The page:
Saturday, June 11, 2011

Adam Dunn and Chone Figgins

As we move deeper into June, we've moved past the point where you can use slow starts and small sample sizes as valid excuses for a player's poor performance. We are about 65 games into the season. A poor performance that has been consistently sustained this far into the season is a reason to sound the alarm bells.

A common misconception about A.L. or N.L.-only leagues is that if you picked up a lousy player that you're stuck with that player all season long. This concept applies far more in one-and-done leagues. In keeper leagues with any kind of dumping, winning franchises typically dump into optimal rosters. A poorly performing player is a common appearance on a one-league roster on May 15. By July 1, there's at least a 50-50 chance that this poor player will be gone.

Adam Dunn had an emergency appendectomy early this season and probably rushed back too soon. But this doesn't completely explain a season that is the worst of Dunn's career by a long shot. Dunn's strikeouts are high even by his standards and his isolated power % is extremely poor, especially for a slugger.

There isn't any one good explanation for what's wrong with Dunn. His mechanics are fine, according to one scout Jayson Stark asked. David Schoenfield speculates that Dunn could be washed up. I don't buy this explanation. Only Rocky Colavito fits in with Dunn's Age 30 comps, and even some of the examples Schoenfield uses were productive into their Age 31-32 seasons.

It could just be that Dunn is struggling to adjust to the American League. The White Sox gave Dunn a couple of days off and he came back with a home run. Dunn said that he watched some video of himself that he believes may have helped. The home run is encouraging, but as we all know one home run does not make a hot streak.

I'd hold on to Dunn as an A.L.-only contender. While I think he might still have a down year on the whole, I think he's too good not to provide some power in the second half. If you can flip him for a stronger chip in a dump deal, great, but don't treat him like an absolute zero in this type of trade.

If owning Dunn has been maddening, then owning Chone Figgins is like turning into Tyler Durden. If you bought or froze Figgins, though, it's not like last year wasn't a warning sign that he was slipping. Eric Seidman at Fangraphs put together a comparable list of hitters who have seen such a precipitous two-year wOBA drop since 1980. Figgins ranked third, just behind Travis Hafner and Vinny Casilla and barely ahead of Andruw Jones and Milton Bradley. This list does not offer encouragement.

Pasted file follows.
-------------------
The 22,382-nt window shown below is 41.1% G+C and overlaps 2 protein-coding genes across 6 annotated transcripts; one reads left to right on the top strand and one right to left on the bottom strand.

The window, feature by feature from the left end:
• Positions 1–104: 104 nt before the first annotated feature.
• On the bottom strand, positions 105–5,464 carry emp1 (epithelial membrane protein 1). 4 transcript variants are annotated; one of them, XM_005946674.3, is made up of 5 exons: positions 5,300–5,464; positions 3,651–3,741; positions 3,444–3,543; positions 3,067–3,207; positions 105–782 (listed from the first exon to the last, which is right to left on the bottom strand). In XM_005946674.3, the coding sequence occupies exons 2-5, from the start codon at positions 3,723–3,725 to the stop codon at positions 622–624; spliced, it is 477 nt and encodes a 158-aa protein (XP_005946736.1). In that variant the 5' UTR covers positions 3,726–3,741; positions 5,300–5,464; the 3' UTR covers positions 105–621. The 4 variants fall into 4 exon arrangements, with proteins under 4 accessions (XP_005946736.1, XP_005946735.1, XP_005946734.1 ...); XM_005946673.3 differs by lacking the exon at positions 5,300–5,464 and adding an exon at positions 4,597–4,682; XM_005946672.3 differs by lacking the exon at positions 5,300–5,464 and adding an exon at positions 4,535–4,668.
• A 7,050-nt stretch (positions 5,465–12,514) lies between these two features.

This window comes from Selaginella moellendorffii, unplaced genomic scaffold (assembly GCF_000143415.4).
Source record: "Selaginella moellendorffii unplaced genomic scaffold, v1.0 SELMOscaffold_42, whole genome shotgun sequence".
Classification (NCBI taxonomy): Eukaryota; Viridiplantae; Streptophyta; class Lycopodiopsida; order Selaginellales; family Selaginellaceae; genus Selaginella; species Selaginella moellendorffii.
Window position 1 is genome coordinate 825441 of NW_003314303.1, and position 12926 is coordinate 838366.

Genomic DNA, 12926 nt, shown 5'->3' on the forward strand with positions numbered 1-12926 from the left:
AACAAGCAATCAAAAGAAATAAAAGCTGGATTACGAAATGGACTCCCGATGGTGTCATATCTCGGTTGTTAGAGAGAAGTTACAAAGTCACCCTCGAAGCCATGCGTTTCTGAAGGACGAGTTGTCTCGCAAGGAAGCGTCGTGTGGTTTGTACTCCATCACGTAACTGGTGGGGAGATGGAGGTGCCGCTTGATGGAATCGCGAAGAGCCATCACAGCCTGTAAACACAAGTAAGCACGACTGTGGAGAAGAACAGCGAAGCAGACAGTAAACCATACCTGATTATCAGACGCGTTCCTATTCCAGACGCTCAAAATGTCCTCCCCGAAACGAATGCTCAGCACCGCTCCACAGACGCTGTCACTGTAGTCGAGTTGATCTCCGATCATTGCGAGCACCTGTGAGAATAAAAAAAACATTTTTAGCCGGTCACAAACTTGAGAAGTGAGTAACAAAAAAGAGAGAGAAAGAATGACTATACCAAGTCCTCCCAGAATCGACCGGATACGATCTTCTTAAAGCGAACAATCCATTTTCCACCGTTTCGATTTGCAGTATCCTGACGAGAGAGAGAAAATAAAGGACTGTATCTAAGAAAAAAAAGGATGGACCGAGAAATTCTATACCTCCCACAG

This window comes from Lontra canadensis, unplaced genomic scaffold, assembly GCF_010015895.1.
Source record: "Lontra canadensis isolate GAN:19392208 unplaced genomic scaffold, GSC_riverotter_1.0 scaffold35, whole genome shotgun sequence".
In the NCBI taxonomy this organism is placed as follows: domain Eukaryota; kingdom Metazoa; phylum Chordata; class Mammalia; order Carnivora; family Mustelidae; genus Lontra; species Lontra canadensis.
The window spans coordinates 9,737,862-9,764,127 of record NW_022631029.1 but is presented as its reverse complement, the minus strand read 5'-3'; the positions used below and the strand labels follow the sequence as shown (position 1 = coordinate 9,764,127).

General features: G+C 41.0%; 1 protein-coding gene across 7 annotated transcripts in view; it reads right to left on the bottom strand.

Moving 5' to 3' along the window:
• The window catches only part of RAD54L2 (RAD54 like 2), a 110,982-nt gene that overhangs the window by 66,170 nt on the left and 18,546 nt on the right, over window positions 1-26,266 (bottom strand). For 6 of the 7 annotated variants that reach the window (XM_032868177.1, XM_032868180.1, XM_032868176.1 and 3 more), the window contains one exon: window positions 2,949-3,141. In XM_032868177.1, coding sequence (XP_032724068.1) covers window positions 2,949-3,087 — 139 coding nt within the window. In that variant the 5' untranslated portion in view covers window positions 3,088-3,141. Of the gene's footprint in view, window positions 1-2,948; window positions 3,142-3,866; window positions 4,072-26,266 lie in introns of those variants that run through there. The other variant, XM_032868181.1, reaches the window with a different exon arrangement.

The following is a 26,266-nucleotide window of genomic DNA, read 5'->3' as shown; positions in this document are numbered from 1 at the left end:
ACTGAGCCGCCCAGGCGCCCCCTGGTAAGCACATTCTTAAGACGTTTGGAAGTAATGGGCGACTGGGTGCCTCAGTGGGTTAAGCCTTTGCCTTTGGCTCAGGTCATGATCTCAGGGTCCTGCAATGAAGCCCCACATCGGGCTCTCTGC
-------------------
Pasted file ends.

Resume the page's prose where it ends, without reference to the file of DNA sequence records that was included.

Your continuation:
Worst of all, Figgins is barely running. It would be one thing if Figgins had 15-20 steals; as painful as the bad batting average and lack of production everywhere else would be, at least you could suck along and just take the steals. But Figgins has seven stolen bases. Seven. To me, this isn't enough to justify the lack of production everywhere else.

Are there any positive markers anywhere? The .219 BABIP looks unlucky in light of Figgins' 18.7% line drive rate. Historically, Figgins' line drive rate has been over 20% or much better while his BABIP usually sits at 30-35%. His walk rate is down, though, and his infield fly rate is over 10%. He could be suffering through BABIP bad luck, but some of it could also be due to a lousy approach at the plate.

Will the Mariners cut bait with Figgins? I'm not sure, but I don't know if I want to wait around to find out if Figgins can overcome a historically bad 1 1/2 year trend. If I can ship him out in a dump deal and get a productive player in return, I'd do it.


Eugene Freedman said...

DanZ of ZIPS projections said of Dunn that White Sox park was the #1 field for Dunn's HR projections. He added the caveat that it probably meant Dunn would be terrible, or some such.

I took Dunn in a HR pool based upon the ZIPS projection.

Gypsy Soul said...

Mike, thoughts on Alex Rios are appreciated. Grazie.